• San Dimas Time: In "Man Out Of Time" the people in 2118 and the people in 2320 have the same 22 hour time limit on them.
  • Scavenger World: Due to the post apocalyptic setting many of the pockets of humanity have to get by living in the scraps of the leftovers of the dregs of a once very advanced world.
  • Schizo Tech: In the pilot we see mooks on horseback wielding ray guns and in many episodes afterward we see this mix of futuristic weapons and darned near-medieval technology due to the world After the End being a Scavenger World.
  • Spared by the Adaptation: Francis was killed by Logan in the movie, but Logan and Jessica (and Rem) need someone to be chasing them in the series, so...
    • Inverted with Joseph 8, who takes the place of Ballard as the first successful Runner. He doesn't survive the episode. Ballard survived the first book, but was only killed in the sequel.
  • Stable Time Loop: In the episode "Man Out Of Time" (written by David Gerrold under the Nom de Plume "Noah Ward"), a man comes from the past and finds out what the future is like, then returns to his own time to try and prevent the nuclear war. But he ends up causing the war by introducing time-travel technology to the past.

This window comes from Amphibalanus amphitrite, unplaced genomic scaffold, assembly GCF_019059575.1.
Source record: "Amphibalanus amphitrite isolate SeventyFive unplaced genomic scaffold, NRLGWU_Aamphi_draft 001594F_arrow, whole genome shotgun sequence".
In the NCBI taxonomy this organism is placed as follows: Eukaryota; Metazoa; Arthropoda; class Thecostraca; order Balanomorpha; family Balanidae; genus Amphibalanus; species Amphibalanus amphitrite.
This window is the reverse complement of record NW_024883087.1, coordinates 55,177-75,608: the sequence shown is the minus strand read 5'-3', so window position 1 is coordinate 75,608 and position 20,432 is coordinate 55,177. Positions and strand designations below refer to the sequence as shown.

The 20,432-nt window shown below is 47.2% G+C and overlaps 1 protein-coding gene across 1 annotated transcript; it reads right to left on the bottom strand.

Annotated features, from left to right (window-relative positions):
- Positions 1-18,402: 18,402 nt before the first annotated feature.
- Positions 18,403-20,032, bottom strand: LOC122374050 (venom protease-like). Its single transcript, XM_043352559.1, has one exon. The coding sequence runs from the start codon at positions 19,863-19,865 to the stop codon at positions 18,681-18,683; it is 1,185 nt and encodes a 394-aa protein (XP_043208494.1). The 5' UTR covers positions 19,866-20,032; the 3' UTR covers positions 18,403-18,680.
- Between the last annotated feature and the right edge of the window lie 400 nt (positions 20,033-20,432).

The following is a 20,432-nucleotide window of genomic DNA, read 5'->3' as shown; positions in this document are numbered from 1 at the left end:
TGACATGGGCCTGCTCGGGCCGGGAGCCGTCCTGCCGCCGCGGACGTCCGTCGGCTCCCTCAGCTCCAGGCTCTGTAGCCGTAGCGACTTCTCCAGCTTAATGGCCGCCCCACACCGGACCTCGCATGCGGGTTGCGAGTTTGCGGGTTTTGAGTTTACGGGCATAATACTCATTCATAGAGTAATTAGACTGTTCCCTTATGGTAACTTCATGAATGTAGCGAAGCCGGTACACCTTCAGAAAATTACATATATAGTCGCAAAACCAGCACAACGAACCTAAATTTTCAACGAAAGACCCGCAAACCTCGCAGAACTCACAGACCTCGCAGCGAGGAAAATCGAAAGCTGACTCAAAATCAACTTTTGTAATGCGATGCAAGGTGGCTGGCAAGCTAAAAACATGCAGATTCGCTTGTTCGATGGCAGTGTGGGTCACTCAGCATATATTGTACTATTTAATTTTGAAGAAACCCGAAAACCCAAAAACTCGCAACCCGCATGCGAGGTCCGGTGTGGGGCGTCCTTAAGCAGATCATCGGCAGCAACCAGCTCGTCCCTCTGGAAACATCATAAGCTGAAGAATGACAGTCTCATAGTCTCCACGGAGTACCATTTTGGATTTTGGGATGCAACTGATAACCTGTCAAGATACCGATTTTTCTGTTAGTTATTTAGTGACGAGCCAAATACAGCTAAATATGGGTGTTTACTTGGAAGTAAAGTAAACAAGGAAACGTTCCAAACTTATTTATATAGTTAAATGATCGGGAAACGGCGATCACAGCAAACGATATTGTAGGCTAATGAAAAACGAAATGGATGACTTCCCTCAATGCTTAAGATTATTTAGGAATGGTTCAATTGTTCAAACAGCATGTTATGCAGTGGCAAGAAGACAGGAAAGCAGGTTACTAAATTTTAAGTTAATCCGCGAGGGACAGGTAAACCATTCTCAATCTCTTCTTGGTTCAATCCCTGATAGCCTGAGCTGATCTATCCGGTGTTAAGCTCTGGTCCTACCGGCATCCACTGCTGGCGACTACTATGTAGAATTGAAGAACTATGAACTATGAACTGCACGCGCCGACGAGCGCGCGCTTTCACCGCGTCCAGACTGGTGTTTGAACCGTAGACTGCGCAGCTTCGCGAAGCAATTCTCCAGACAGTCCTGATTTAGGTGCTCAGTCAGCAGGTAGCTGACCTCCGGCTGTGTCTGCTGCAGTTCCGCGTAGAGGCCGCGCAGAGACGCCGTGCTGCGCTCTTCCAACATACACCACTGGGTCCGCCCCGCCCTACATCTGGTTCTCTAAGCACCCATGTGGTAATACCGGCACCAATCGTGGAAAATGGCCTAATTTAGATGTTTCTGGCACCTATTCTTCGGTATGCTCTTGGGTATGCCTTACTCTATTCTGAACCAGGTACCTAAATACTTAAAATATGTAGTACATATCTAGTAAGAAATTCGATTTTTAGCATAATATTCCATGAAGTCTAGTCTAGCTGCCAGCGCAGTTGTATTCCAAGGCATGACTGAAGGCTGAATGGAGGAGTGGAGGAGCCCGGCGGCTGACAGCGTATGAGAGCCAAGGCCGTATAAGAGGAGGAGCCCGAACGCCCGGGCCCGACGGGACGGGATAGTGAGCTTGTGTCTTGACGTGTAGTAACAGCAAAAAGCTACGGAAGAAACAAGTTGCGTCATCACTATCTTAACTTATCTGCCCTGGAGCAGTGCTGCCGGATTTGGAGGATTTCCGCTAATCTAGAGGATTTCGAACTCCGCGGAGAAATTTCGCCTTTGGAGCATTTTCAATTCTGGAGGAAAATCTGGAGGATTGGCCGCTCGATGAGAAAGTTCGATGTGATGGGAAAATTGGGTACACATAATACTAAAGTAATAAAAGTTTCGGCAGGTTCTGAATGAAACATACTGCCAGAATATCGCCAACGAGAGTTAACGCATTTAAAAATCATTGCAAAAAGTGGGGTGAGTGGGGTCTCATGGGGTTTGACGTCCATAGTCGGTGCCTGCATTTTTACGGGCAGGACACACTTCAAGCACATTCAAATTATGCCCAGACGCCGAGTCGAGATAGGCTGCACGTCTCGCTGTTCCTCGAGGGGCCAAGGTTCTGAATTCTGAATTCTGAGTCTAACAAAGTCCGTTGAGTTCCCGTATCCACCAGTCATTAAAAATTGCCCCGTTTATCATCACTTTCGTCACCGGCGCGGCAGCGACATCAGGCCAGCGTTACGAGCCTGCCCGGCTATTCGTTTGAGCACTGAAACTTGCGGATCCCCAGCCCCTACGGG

• Stern Chase: Logan and Jessica are pursued by Francis 7 and his gang of Sandmen, who are determined to bring them back and wipe their memories. Francis 7 is doing this because, if he succeeds, he might just get a seat on the Council Of Elders who really runs the City of Domes, and thus be allowed to live past 30.
  • Stun Guns: Due to the network's restrictions on TV series violence, a "stun" setting was added to the Sandmen's guns. It fired blue stripes instead of the normal bunsen-burner flamegun effect. note  "The Judas Goat" is a notable aversion, however, as two characters are graphically (if bloodlessly) shot to death by the Sandmen.
  • Three-Laws Compliant: Rem is this. Doesn't prevent him from snarking up a storm about humans. He even has a moment of crisis in "The Judas Goat" when he realizes he may have broken the First Law and ended a human life.
  • Verbal Tic: Rem has a minor one of addressing friends as "my dear," such as "My dear Logan." Possibly a holdover from his programming as a palace majordomo.
  • Wandering the Earth: In their never-ending search for Sanctuary, Logan, Jessica, and Rem encounter a new isolated pocket of humanity every week.
  • A Wolf in Sheep's Clothing: Joseph 8 in "The Judas Goat."
  • Worthy Opponent: Francis 7 was Logan 5's best friend and now pursues him to bring him back alive to the city of Domes. Despite this Francis has measures he won't stoop to and is willing to co-operate when both their survival is at stake.
  • You Are Number 6: Logan 5, Jessica 6, Francis 7, etc. for all the citizens of the city of Domes. While the movie explained the reason behind the numbering, the series didn't beyond establishing that citizens didn't know their parents.